Canku Ota


(Many Paths)


An Online Newsletter Celebrating Native America


January 13, 2001 - Issue 27



Nineteen Future Social Workers


Graduate NAU Cohort Program


by Stephen Skelton, The Observer


 artwork Leland Bell Discovering Wisdom

FLAGSTAFF—Nineteen Navajo, Hopi and Cree scholars graduated from Northern Arizona University (NAU) December 9 as part of the Tuba City Social Work Cohort.

The Tuba City Social Work Cohort is a program that allows native students to take classes and receive a degree from NAU in social work, without commuting to Flagstaff on a daily basis.

"They wanted to bring the program out to us because it’s hard for those of us with families to get to Flagstaff," said Mary Samson.

Graduates received their core requirements at Diné Community College. For the next two years, teachers from NAU traveled to Tuba City Junior High School to teach classes in social work. Some classes were taught on cable television.

These graduates endured two years of hardship, sacrifice and struggles to stay on task to receive their degree.

"We were all enrolled in the same discipline and over the past few years we’ve become a family. It was a long road but now its all paying off," said Nathaniel Nez.

Two of the Cohort graduates were selected to be the commencement ceremonies keynote speakers, Mary Samson and Darwin Whitstone.

"For a long time we were like caterpillars. We were handicapped, crawling, moving slowly. But we then became involved in cocoons of books and knowledge. When the time came for us to come out, we came out with wings of beautiful colors. We can now fly anywhere," said Samson.

Whitstone sang a Cree prayer thanking the creator for this special day of commencement.

"It was really nice to see two native keynote speakers. It’s great that they were represented," said Ann Meddill, the statewide social work program coordinator.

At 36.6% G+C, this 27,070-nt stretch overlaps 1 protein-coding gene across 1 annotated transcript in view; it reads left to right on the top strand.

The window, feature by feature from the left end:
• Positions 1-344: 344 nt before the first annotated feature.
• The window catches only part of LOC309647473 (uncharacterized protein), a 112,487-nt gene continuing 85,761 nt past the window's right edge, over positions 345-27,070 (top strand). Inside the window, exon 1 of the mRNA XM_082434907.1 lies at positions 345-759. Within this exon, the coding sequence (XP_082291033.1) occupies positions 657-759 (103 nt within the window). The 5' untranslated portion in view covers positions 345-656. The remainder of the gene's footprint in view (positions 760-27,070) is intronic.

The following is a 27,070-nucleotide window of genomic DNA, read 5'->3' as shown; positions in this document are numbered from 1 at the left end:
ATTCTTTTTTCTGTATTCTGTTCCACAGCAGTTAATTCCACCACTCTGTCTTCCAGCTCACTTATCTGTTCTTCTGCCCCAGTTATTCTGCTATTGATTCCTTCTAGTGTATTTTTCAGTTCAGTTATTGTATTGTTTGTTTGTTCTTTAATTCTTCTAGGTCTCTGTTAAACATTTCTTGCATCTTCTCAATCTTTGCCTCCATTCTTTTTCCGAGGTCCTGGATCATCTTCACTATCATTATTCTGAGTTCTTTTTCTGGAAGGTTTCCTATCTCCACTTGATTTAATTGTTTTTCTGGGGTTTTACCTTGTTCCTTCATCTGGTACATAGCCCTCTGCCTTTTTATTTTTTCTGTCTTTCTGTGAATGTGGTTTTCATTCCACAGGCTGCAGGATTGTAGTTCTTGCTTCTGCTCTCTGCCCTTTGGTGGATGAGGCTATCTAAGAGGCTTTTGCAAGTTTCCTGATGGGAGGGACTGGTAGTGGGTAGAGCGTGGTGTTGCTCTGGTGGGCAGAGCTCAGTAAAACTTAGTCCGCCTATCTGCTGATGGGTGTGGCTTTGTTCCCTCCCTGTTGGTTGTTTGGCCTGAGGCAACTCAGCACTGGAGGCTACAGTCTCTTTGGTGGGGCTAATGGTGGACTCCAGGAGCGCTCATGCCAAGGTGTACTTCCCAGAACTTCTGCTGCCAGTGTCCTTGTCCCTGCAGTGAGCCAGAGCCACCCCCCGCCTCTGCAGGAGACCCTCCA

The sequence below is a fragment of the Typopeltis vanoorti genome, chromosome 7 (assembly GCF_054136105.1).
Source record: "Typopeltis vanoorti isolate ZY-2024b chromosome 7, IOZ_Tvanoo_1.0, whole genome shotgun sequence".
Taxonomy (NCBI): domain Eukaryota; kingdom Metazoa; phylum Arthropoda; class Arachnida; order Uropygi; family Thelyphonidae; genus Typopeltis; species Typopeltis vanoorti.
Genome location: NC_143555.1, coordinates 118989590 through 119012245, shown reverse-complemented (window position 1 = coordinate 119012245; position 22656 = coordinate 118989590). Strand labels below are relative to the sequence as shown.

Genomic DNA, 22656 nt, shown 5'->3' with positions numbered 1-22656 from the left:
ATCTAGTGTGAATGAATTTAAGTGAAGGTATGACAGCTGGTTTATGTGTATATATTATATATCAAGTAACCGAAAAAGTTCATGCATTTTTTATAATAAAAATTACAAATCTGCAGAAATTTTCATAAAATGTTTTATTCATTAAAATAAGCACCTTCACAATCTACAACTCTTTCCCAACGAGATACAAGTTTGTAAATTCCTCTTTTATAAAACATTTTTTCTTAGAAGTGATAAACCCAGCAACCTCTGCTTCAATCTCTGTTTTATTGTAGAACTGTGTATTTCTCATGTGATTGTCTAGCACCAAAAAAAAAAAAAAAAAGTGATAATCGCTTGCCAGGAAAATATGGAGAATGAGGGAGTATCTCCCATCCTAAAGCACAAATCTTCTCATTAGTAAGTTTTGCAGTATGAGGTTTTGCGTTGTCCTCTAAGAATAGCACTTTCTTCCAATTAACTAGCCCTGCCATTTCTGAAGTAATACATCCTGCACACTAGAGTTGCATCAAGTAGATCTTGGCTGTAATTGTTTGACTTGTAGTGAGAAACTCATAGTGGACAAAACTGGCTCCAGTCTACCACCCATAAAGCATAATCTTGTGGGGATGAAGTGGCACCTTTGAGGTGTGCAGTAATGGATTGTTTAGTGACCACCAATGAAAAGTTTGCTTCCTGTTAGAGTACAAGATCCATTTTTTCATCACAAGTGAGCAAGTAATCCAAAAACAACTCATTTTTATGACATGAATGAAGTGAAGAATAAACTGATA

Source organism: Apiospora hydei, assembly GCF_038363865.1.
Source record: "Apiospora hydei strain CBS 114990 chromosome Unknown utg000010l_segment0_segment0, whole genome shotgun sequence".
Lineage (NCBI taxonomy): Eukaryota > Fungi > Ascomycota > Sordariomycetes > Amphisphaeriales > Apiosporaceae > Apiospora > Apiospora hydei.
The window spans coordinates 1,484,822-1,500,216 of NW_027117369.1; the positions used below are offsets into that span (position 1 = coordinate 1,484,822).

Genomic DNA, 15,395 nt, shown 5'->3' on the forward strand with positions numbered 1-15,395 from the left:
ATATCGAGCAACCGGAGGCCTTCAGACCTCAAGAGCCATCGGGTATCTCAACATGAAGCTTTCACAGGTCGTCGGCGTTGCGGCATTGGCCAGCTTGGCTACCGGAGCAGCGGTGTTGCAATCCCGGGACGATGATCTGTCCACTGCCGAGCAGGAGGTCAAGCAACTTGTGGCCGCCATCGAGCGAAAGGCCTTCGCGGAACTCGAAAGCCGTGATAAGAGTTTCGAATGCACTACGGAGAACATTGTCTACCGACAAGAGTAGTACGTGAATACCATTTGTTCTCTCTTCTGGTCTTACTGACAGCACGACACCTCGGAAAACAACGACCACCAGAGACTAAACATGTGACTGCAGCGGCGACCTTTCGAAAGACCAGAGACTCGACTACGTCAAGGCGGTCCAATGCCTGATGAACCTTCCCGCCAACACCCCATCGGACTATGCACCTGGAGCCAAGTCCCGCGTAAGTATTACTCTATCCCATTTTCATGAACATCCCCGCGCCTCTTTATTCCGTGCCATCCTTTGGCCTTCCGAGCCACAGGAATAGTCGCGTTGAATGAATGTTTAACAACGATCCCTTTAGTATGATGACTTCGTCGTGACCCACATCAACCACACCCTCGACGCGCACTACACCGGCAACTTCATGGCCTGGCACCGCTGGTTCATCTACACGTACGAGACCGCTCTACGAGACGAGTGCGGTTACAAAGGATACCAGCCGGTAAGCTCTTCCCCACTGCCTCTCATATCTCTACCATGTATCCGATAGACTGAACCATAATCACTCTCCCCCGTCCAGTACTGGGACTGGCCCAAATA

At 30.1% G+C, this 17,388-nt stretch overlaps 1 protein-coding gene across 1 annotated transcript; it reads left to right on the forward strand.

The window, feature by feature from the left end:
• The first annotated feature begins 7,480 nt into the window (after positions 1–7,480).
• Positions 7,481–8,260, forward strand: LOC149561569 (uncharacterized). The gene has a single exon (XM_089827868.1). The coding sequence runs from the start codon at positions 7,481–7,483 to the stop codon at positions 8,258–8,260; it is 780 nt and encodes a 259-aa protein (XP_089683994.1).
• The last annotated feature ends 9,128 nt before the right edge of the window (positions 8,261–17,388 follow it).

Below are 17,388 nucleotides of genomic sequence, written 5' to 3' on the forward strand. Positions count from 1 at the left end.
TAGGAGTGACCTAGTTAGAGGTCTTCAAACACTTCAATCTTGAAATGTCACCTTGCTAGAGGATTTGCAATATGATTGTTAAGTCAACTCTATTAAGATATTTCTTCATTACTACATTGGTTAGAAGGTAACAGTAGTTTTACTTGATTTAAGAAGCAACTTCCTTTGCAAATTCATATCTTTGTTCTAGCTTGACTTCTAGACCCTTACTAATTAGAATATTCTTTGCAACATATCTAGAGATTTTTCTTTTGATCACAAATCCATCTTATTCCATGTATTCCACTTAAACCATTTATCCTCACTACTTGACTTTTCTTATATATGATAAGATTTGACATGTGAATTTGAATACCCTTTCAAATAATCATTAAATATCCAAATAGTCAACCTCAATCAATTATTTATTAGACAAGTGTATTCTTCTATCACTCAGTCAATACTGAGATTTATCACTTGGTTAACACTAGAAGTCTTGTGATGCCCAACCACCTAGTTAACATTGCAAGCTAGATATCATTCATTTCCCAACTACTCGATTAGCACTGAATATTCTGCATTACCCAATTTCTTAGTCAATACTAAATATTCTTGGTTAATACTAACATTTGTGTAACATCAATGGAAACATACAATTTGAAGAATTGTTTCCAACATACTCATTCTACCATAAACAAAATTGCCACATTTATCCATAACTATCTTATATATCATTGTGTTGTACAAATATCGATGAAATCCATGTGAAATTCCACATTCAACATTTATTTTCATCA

The Navajo Tribe recently mandated that all social work employees must have a bachelors’ degree. Domestic violence, sexual abuse, substance abuse, housing welfare and social welfare policies for individuals, families, groups and communities are all applications for a social work degree.

Northern Arizona U-College of Social and Behavioral Sciences




  Canku Ota is a free Newsletter celebrating Native America, its traditions and accomplishments . We do not provide subscriber or visitor names to anyone. Some articles presented in Canku Ota may contain copyright material. We have received appropriate permissions for republishing any articles. Material appearing here is distributed without profit or monetary gain to those who have expressed an interest. This is in accordance with Title 17 U.S.C. section 107.  

Canku Ota is a copyright © 2000, 2001 of Vicki Lockard and Paul Barry.


The "Canku Ota - A Newsletter Celebrating Native America" web site and its design is the

Copyright © 1999, 2000, 2001 of Paul C. Barry.

All Rights Reserved.